“I honestly enjoyed all the cities that I visited in this work, which contains so many beautiful memories, that I have lived and enjoyed from the warm welcoming … and the wealth of meeting the wonderful families and wonderful friends … along with valuable historical information,” Al-Houti said, describing her travels.

While in Tirana, the artist was invited to a house that was built in 1927 and was greeted by most of the women of the extended family “who showered me with love, generosity, welcome and a flood of warm emotions.”

The photographs show a variety of treats traditionally offered in the capital, from home-cooked food and thana juice, hasude dessert and the flavorful Turkish coffee, especially prepared on a wooden fireplace. Similarly, in Shkodra she visited a home that was built 200 years ago; during that visit, Al-Houti engaged in an interesting discussion about the ancient city over Turkish coffee and a local dessert known in Shkodra as “hajimakula.”

In Korca, she was hosted at a house which was built over 100 years ago. As the artist describes in her photography book, “discussion covered a variety of topics, with a great deal of ease and spontaneity, coupled with a beautiful spirit of people who were proud to display their love and pride in their city and the abundance it envelopes.”

There, she was offered fragrant apples that make Korca famous all over Albania, as well as homemade peach jam and juice. The hosts’ own honey, decorated with almonds, made an excellent addition to the aesthetic selection of Korca’s photographs.

Reminiscing on her experience traveling through the country, Al-Houti said the hospitality found in Albania is incomparable with any other country she’s visited.

“Frankly, I did not find the level and beauty of Albanian hospitality except in the Gulf countries to which I belong and some Arab Islamic countries that have the same cultures and traditions,” she said concerning the subject of her art.

In Berat – which has made it as a UNESCO World Heritage Site for its magnificent architecture – she was hosted in another old, carefully preserved, house. As a traditional treat, she was offered homemade quince jam and Turkish coffee.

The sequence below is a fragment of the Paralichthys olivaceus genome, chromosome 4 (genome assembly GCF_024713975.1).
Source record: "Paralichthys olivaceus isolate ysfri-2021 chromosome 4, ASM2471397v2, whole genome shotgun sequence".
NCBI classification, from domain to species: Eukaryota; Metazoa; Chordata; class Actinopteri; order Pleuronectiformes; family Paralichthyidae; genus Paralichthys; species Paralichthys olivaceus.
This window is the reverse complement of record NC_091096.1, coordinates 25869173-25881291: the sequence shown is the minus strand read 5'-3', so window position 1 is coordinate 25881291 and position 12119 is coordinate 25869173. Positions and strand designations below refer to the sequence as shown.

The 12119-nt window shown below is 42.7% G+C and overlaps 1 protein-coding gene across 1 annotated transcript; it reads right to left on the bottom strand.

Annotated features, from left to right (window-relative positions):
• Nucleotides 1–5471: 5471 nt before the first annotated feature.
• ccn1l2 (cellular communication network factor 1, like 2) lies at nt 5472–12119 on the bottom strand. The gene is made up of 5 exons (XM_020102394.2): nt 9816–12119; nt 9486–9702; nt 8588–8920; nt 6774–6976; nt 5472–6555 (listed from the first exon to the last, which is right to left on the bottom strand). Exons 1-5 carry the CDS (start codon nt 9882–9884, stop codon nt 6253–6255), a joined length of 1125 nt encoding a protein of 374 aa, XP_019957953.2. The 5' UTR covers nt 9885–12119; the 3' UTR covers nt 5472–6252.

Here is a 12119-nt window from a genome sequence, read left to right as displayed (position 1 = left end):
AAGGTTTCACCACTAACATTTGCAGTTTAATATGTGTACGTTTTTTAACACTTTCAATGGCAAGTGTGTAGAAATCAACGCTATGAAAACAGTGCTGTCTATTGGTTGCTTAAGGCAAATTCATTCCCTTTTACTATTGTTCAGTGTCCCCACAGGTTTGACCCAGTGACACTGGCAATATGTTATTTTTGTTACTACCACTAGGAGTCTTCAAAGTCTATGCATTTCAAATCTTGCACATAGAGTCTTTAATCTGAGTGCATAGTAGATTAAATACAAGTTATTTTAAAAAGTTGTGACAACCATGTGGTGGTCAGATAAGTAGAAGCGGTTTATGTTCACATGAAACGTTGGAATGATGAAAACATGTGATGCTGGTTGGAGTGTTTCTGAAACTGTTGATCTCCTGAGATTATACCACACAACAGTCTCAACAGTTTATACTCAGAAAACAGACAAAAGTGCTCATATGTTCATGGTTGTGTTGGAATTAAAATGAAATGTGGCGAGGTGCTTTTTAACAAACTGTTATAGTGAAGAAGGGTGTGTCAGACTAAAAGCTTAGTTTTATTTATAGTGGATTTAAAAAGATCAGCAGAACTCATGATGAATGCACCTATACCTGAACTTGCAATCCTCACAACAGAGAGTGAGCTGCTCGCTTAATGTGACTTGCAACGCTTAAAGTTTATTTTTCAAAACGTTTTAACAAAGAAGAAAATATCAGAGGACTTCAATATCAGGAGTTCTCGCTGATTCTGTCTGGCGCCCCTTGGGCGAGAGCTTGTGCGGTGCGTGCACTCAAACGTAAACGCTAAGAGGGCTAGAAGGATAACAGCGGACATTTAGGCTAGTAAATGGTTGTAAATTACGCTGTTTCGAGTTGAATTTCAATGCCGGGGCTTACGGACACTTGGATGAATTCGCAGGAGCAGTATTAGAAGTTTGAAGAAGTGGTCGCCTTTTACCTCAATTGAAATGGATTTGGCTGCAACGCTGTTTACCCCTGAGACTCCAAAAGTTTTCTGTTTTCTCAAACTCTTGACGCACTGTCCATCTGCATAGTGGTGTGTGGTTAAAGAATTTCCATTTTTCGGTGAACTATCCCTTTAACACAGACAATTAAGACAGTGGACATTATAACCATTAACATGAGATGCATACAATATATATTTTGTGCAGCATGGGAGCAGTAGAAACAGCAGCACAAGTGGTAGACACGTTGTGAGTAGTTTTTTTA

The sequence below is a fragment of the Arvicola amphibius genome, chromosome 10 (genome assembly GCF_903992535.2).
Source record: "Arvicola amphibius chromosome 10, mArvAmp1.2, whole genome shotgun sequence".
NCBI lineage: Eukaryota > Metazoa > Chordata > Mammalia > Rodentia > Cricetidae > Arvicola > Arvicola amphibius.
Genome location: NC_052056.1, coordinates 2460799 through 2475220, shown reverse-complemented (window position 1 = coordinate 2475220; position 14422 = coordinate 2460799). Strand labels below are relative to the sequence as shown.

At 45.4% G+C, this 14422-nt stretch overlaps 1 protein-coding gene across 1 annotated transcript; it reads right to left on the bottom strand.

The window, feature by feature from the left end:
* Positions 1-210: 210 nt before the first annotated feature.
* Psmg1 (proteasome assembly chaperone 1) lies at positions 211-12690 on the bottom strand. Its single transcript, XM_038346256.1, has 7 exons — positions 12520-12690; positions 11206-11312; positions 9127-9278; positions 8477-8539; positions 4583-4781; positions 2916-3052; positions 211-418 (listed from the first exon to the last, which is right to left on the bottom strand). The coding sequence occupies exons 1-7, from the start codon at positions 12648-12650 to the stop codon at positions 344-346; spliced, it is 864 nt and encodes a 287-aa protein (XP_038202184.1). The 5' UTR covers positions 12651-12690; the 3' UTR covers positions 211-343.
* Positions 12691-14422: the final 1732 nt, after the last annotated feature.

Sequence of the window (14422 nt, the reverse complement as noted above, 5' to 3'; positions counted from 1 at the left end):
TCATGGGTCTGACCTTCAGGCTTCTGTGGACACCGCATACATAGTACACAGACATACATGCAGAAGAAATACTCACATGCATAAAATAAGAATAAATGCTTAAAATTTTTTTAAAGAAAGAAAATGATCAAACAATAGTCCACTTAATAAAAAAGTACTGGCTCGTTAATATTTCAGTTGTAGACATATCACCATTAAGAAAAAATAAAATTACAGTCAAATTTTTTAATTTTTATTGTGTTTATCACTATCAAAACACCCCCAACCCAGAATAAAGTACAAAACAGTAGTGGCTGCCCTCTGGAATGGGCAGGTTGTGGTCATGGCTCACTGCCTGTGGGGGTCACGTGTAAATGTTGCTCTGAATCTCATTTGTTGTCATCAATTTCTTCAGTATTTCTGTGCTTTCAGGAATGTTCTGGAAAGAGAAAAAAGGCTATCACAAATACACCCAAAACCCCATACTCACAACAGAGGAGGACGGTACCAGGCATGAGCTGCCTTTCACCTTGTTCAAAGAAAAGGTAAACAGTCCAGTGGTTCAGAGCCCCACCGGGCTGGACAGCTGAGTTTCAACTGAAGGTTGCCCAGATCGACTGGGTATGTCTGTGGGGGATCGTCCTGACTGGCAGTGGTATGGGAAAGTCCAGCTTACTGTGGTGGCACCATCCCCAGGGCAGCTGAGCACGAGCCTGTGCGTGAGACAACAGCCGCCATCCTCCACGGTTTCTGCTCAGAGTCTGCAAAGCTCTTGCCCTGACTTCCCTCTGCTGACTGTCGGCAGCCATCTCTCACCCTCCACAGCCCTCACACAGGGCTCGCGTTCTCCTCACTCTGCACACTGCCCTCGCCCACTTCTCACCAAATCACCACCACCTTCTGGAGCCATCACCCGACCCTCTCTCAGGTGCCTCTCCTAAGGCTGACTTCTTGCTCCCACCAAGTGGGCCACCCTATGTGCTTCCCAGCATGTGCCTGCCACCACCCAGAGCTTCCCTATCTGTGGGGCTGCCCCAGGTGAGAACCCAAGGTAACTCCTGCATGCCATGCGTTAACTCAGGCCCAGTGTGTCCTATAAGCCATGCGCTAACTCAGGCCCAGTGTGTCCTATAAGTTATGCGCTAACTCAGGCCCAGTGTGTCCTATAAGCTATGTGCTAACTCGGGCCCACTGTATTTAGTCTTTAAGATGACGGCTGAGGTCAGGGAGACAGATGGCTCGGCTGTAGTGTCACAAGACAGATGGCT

Mirdita might have been the most unique of locations Al-Houti visited, despite her saying she was not able to pick a favorite one. Mirdita is known as the city of valleys, long-distance tours, waterfalls, ecotourism and natural resources.

The 200-year old house she visited in Miredita was located on an ancient travel path, and contained no modifications that would cause its original splendor to diminish. Among the stories told in that house, Al-Houti learned that years ago, the current residents’ great grandfather would host travellers who passed through searching for a place to stay. He would take anyone in need in, offering them food and a place to stay for free.

In Miredite, she took pictures of freshly-squeezed grape juice, grilled chestnuts, seasonal fruit, lacnor for dessert and Turkish coffee. Interestingly, the area’s chestnuts are some of the country’s best.

Gjirokastra is the last of cities, but definitely not the least one – if anything, it is the cherry on top. In Gjirokaster, a rare example of preserved architectural wonder, Al-Houti visited a house built 400 years ago – what she called “a truly beautiful architectural masterpiece.”

Extending their hospitality, the hosts offered her homemade fig and cherry jam, fresh pomegranate juice and saltines.

If there is one thing that Al-Houti’s photographs depict is that hospitality offered with sincere love will always be accompanied with abundance. It was also the thing that made her feel more at home, among the nature, history and culture.

“Is there anything more important than the strength of family bonds among members of one family, and the strength of social relations between members of society of all sects and religions and acceptance of the other opinion? That is the basis of building and the strength of the community accompanied by the whiteness of the heart and spirit and the nature with which God created man. I hope that Albanian people will adhere to the blessings that God has given and not neglect them,” she asked, drawing parallels between Albanian custom and the practices and core values represented in the teachings of Islam that she was raised by.

Ultimately, it is the graciousness that remains throughout the visit of a guest and the way Albanian hosts bid farewell at the door with the hopes of seeing them again that made “Albania: Hospitality’s bright smile” one of the most interesting exhibitions to grace the National History Museum and which will give the artist, and other visiting after her, a reason to return to Albania.

 

 

Tirana Times
By Tirana Times March 28, 2019 18:30